Liberty links with Federico Forquet for modern fabric collection
Department store and fabric specialist Liberty of London may be known for its traditional floral prints but its latest collection has a more modern twist as it links up with couturier-turned-print-designer Federico Forquet for its 150th anniversary.
In fact, the company has been known for embracing modernism in print since its early days and this new offer continues that tradition.
Its new FuturLiberty offer in collaboration with the nonagenarian Italian designer blends both the past and future, being inspired by the Italian futurist and British vorticist movements of a century ago while reviving the future-focused prints created by the late designer Bernard Nevill.
The designs feel ultra-modern and the collaboration has led to as many as 100+ textile designs, a coffee table book and two exhibitions in Milan.
Forquet, who worked with Cristóbal Balenciaga in Paris in the 1950s, also had his own celebrity-favourite couture label a decade later but then moved into his preferred areas — interiors and gardens.
He met Liberty MD Andrea Petochi in 2021 and the idea of a collab was born back then with Petrochi telling the FT that “I suddenly realised that this was the master that Liberty needed”.
Meanwhile, Liberty Design Director Mary-Ann Dunkley told The Guardian that Forquet wanted to challenge the retailer yet she was uncertain at first how his futurist designs would connect to Liberty.
But trawling though its massive (50,000+ pieces) archive, the work of former Liberty design director Bernard Nevill (who once taught Ossie Clark and Zandra Rhodes) came to light via two 1960s vorticist-inspired fabrics.
Dunkley added that “once we found that link, we were so excited. These types of prints aren’t what we are commercially known for, so it was scary.”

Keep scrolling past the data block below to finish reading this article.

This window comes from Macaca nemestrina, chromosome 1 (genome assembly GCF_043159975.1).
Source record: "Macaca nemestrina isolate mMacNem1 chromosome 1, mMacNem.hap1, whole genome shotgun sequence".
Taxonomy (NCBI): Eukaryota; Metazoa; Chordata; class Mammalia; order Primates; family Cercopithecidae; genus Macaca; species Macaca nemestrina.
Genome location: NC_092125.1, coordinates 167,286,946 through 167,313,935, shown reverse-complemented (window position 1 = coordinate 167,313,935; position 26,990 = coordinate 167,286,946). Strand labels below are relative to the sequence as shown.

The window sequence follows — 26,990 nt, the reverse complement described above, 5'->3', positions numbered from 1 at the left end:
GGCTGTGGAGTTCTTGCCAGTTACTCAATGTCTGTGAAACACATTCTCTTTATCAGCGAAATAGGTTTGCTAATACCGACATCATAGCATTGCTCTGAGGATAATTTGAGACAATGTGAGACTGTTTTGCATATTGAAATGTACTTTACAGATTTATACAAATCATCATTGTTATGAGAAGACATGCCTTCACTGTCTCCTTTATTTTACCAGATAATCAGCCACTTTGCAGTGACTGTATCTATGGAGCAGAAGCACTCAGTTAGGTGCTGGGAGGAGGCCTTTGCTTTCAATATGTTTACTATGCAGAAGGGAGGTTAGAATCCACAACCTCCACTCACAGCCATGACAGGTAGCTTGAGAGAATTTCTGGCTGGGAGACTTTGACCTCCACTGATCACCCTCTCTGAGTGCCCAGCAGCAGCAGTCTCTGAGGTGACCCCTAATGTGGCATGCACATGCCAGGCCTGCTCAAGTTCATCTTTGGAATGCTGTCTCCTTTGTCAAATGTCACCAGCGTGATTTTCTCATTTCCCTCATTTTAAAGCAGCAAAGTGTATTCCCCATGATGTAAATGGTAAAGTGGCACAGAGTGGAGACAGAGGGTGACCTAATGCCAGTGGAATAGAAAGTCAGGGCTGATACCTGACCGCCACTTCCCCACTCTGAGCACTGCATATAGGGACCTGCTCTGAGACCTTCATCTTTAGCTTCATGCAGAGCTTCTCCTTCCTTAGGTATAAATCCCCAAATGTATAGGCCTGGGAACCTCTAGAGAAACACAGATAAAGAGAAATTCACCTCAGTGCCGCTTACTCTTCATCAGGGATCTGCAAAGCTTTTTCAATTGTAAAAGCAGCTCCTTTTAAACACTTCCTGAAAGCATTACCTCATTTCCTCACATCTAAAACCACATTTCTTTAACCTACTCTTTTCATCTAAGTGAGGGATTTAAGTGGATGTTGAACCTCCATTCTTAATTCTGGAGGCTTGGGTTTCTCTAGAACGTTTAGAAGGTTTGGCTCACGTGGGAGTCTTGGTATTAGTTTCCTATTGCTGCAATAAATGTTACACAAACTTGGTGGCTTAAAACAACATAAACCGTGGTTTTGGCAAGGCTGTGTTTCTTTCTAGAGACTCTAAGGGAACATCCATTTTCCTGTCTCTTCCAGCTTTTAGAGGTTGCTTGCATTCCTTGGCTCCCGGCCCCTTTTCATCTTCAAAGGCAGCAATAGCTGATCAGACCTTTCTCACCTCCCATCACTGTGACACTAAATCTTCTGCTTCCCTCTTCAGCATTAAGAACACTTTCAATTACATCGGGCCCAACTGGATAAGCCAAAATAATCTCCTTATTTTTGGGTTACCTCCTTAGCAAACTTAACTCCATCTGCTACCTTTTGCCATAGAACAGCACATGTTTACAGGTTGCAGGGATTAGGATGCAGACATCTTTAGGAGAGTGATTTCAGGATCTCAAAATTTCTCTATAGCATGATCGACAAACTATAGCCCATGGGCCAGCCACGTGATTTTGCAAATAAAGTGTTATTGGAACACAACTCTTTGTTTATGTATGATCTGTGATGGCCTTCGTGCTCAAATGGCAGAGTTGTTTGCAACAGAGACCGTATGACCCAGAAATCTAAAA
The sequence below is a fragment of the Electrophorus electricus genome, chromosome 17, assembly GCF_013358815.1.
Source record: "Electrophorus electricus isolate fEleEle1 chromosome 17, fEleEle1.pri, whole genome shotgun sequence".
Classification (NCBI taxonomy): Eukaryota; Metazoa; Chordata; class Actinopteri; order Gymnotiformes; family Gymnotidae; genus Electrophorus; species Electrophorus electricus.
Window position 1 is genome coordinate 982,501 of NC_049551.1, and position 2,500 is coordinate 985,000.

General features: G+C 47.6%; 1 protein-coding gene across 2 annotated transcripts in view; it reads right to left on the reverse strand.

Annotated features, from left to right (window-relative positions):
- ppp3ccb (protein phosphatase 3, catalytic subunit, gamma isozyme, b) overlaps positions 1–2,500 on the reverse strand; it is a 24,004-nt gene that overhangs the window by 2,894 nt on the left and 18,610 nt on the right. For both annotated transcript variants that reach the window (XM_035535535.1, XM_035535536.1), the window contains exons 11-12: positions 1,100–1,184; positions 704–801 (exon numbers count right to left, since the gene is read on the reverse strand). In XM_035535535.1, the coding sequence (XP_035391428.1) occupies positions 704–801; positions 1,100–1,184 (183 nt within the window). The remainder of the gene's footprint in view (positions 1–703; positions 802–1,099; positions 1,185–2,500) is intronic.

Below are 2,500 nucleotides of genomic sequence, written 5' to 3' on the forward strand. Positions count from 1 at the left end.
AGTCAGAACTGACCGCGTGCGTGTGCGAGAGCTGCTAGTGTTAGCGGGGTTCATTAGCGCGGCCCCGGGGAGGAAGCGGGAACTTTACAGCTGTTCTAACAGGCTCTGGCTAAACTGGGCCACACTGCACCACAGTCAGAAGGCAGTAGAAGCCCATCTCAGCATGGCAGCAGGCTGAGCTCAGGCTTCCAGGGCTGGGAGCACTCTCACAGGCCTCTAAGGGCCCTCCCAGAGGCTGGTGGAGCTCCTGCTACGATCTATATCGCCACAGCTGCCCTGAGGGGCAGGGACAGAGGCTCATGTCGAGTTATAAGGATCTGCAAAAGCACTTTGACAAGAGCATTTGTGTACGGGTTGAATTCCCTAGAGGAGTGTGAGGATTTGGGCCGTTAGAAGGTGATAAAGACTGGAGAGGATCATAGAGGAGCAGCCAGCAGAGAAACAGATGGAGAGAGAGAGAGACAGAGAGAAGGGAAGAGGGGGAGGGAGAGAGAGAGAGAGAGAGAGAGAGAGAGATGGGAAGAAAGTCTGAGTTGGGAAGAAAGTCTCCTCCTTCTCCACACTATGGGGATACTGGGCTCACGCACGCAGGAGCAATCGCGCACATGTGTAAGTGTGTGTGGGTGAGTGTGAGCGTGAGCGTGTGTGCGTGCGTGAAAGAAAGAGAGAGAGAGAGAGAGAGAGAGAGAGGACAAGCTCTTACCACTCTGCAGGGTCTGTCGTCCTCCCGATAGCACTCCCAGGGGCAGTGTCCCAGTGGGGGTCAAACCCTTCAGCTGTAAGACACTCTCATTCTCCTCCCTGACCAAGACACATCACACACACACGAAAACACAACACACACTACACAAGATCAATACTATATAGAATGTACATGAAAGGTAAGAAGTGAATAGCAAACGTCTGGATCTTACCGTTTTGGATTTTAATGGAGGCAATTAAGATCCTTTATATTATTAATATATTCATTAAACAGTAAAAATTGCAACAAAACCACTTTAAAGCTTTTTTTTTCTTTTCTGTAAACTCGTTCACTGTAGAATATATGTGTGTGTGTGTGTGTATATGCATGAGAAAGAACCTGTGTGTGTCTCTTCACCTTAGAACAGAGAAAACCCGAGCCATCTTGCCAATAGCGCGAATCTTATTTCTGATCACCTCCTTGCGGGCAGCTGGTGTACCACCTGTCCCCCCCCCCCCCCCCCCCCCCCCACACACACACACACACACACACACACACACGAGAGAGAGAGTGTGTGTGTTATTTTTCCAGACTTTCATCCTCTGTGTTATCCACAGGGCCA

The prints for the new collection were all hand-drawn and also include a reimagined Nevill print — now dubbed Future Federico — from David Bowie’s 1972 Ziggy Stardust jumpsuit.
Forquet also said they were “inspired by the atmosphere and the feelings of serenity and harmony which I experience within my home and garden. When working with the Liberty designers, we worked in the garden, ‘sitting on the grass’. The fabric prints and colours are influenced by the beautiful, fragrant plants growing within my garden”.
And he added: “I first visited Liberty soon after World War II. Liberty is more than a store — it’s different to any other. The founder Arthur Lasenby Liberty was very passionate about Arts and Crafts, however there is a beautiful balance between the British tradition and new creative discoveries found within the store. All other stores were trying to be very ‘new world department style’ — instead, thanks to the help of artists and craftsmen, Arthur Liberty turned an old Tudor store into a place of whole new possibilities for upcoming artists and fresh talent.”
The collection is on sale now and includes both clothing and interiors fabrics.
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